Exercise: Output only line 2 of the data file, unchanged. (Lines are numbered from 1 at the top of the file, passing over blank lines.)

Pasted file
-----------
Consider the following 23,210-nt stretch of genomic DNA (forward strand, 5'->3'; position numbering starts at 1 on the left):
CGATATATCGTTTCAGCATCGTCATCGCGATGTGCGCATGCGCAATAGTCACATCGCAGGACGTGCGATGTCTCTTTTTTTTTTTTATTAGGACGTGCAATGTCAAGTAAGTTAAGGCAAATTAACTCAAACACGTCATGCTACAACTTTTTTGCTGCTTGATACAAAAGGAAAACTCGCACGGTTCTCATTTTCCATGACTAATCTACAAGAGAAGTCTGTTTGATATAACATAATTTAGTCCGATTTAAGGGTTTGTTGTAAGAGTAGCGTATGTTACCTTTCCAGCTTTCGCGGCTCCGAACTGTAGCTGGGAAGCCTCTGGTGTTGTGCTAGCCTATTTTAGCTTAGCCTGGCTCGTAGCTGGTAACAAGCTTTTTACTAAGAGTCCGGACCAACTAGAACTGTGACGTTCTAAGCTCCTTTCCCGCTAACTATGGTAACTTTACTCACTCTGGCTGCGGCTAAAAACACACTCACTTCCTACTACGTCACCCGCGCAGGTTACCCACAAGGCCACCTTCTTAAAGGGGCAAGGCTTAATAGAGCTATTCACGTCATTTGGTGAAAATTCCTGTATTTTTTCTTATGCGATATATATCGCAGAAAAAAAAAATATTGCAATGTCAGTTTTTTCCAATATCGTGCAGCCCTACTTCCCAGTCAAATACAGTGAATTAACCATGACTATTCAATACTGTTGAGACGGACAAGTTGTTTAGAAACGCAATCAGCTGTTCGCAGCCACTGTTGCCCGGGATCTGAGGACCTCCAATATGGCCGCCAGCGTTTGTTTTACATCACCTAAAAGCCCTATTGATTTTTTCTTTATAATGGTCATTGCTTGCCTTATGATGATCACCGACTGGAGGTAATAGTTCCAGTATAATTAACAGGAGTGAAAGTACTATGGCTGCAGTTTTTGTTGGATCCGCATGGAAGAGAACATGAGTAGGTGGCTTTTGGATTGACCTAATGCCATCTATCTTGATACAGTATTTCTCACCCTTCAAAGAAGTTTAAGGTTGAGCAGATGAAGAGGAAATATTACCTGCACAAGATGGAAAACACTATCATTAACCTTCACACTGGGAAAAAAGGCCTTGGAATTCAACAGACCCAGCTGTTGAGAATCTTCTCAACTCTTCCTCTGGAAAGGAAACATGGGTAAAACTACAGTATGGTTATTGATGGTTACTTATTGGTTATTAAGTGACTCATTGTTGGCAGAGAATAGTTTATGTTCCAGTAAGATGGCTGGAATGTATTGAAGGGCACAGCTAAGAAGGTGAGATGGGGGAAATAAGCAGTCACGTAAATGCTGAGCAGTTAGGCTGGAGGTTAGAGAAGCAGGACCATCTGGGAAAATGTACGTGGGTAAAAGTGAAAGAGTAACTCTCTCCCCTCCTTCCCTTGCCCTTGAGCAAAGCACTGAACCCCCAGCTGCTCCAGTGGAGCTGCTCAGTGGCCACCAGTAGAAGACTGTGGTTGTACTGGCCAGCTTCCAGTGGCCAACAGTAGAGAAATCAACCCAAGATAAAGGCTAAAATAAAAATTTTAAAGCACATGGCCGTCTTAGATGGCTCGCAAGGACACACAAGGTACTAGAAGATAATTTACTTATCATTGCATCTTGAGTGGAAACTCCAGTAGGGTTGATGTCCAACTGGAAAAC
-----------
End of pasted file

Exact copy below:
CGATATATCGTTTCAGCATCGTCATCGCGATGTGCGCATGCGCAATAGTCACATCGCAGGACGTGCGATGTCTCTTTTTTTTTTTTATTAGGACGTGCAATGTCAAGTAAGTTAAGGCAAATTAACTCAAACACGTCATGCTACAACTTTTTTGCTGCTTGATACAAAAGGAAAACTCGCACGGTTCTCATTTTCCATGACTAATCTACAAGAGAAGTCTGTTTGATATAACATAATTTAGTCCGATTTAAGGGTTTGTTGTAAGAGTAGCGTATGTTACCTTTCCAGCTTTCGCGGCTCCGAACTGTAGCTGGGAAGCCTCTGGTGTTGTGCTAGCCTATTTTAGCTTAGCCTGGCTCGTAGCTGGTAACAAGCTTTTTACTAAGAGTCCGGACCAACTAGAACTGTGACGTTCTAAGCTCCTTTCCCGCTAACTATGGTAACTTTACTCACTCTGGCTGCGGCTAAAAACACACTCACTTCCTACTACGTCACCCGCGCAGGTTACCCACAAGGCCACCTTCTTAAAGGGGCAAGGCTTAATAGAGCTATTCACGTCATTTGGTGAAAATTCCTGTATTTTTTCTTATGCGATATATATCGCAGAAAAAAAAAATATTGCAATGTCAGTTTTTTCCAATATCGTGCAGCCCTACTTCCCAGTCAAATACAGTGAATTAACCATGACTATTCAATACTGTTGAGACGGACAAGTTGTTTAGAAACGCAATCAGCTGTTCGCAGCCACTGTTGCCCGGGATCTGAGGACCTCCAATATGGCCGCCAGCGTTTGTTTTACATCACCTAAAAGCCCTATTGATTTTTTCTTTATAATGGTCATTGCTTGCCTTATGATGATCACCGACTGGAGGTAATAGTTCCAGTATAATTAACAGGAGTGAAAGTACTATGGCTGCAGTTTTTGTTGGATCCGCATGGAAGAGAACATGAGTAGGTGGCTTTTGGATTGACCTAATGCCATCTATCTTGATACAGTATTTCTCACCCTTCAAAGAAGTTTAAGGTTGAGCAGATGAAGAGGAAATATTACCTGCACAAGATGGAAAACACTATCATTAACCTTCACACTGGGAAAAAAGGCCTTGGAATTCAACAGACCCAGCTGTTGAGAATCTTCTCAACTCTTCCTCTGGAAAGGAAACATGGGTAAAACTACAGTATGGTTATTGATGGTTACTTATTGGTTATTAAGTGACTCATTGTTGGCAGAGAATAGTTTATGTTCCAGTAAGATGGCTGGAATGTATTGAAGGGCACAGCTAAGAAGGTGAGATGGGGGAAATAAGCAGTCACGTAAATGCTGAGCAGTTAGGCTGGAGGTTAGAGAAGCAGGACCATCTGGGAAAATGTACGTGGGTAAAAGTGAAAGAGTAACTCTCTCCCCTCCTTCCCTTGCCCTTGAGCAAAGCACTGAACCCCCAGCTGCTCCAGTGGAGCTGCTCAGTGGCCACCAGTAGAAGACTGTGGTTGTACTGGCCAGCTTCCAGTGGCCAACAGTAGAGAAATCAACCCAAGATAAAGGCTAAAATAAAAATTTTAAAGCACATGGCCGTCTTAGATGGCTCGCAAGGACACACAAGGTACTAGAAGATAATTTACTTATCATTGCATCTTGAGTGGAAACTCCAGTAGGGTTGATGTCCAACTGGAAAAC